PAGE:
With a five thousand year history, the Chinese civilization developed a musical tradition that covered all aspects of culture, from ritual to folk. The ancient philosophers wrote about music’s importance in society and the poets remarked about its effect on the soul. Archeological evidence depicts its function in the imperial court, including ritual songs used in state ceremonies and the burial of instruments with favored officials. Music in ancient China was an integral part of society and the lives of its people, from common to elite.

We find some of the earliest literary mention of music from the Shi Jing or Book of Poetry collected around 1000 BCE. A collection of folk songs, love songs and ritual songs of the Zhou dynasty (c1050-256 BCE), the importance of collecting and cataloguing music began and continued throughout the centuries. Early philosophers also stressed the importance of music in society. Xun Zi (312-230 BCE), a great scholar of the Warring States Period (476-221 BCE) wrote a discourse on music:

“Music is joy. Being an essential part of man’s emotional nature, the expression of joy is,
by necessity, inescapable. This is why men
cannot do without music.”

Music is an integral part of human nature, an expression of mans’ emotions. For man to function in society he must have music, to express his feelings and bring about joy and happiness.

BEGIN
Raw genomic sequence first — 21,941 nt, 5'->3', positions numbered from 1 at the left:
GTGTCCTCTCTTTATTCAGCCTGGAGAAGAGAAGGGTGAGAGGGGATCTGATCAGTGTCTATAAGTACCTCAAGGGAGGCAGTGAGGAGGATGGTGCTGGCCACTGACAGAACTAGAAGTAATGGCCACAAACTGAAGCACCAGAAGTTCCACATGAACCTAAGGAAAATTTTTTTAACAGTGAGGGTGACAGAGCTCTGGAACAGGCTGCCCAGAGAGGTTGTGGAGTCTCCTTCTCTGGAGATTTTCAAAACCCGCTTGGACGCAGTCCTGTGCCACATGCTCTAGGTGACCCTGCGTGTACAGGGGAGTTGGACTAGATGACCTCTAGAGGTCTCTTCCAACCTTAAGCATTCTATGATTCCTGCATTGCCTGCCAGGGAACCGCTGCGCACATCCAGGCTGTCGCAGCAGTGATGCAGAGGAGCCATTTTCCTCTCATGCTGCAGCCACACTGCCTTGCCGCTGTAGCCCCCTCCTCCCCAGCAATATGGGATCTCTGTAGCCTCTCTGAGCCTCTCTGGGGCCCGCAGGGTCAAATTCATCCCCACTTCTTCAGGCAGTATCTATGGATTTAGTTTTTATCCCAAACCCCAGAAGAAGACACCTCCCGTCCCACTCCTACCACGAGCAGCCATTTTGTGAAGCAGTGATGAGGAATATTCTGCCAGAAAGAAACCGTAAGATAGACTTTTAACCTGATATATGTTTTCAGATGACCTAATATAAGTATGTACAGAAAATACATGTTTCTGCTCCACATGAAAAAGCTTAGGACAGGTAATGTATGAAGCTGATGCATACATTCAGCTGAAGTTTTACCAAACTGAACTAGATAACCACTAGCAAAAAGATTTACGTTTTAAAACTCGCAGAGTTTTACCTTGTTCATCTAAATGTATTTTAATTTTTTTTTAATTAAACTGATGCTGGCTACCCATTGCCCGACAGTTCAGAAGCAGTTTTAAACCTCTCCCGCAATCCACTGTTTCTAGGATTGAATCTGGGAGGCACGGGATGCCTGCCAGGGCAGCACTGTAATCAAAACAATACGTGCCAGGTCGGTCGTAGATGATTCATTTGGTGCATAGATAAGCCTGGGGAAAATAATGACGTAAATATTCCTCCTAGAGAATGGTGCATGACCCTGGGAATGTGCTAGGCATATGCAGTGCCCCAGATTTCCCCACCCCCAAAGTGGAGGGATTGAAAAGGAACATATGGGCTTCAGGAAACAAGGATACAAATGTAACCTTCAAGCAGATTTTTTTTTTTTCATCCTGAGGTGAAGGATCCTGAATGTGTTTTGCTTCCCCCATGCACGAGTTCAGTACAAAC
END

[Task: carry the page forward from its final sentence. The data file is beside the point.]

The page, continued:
Music has no boundaries so its development in Chinese culture took it into all levels of the Chinese social structure. The Imperial Court had bureaus designated to collecting and composing court music. Though we have few sources for the music of the earlier dynasties we do have archaeological evidence, in the form of musical instruments that provide us with a glimpse into the diversity of music and sound produced during this time. Bronze bells, jade chimes, skin drums, bone flutes, and clay xun or ocarinas are some of the earlier ritual instruments for court music. The growth of the literati class created a new style of music best suited for the expression of the erudite. The guqin and its connection to the scholars provide us with written tablature and numerous texts dating back to the Han dynasty that expound on the scholar’s musical voice. The music of the people takes its form in folk music, a large category that includes everything from music for weddings, funerals, festivals, celebrations, and entertainment. Folk operas and other forms of musical storytelling are commonplace in the countryside as well as the towns. All these various forms of Chinese music have survived in some form to the present. It is now our responsibility to preserve and pass on these traditions to the next generation to enjoy.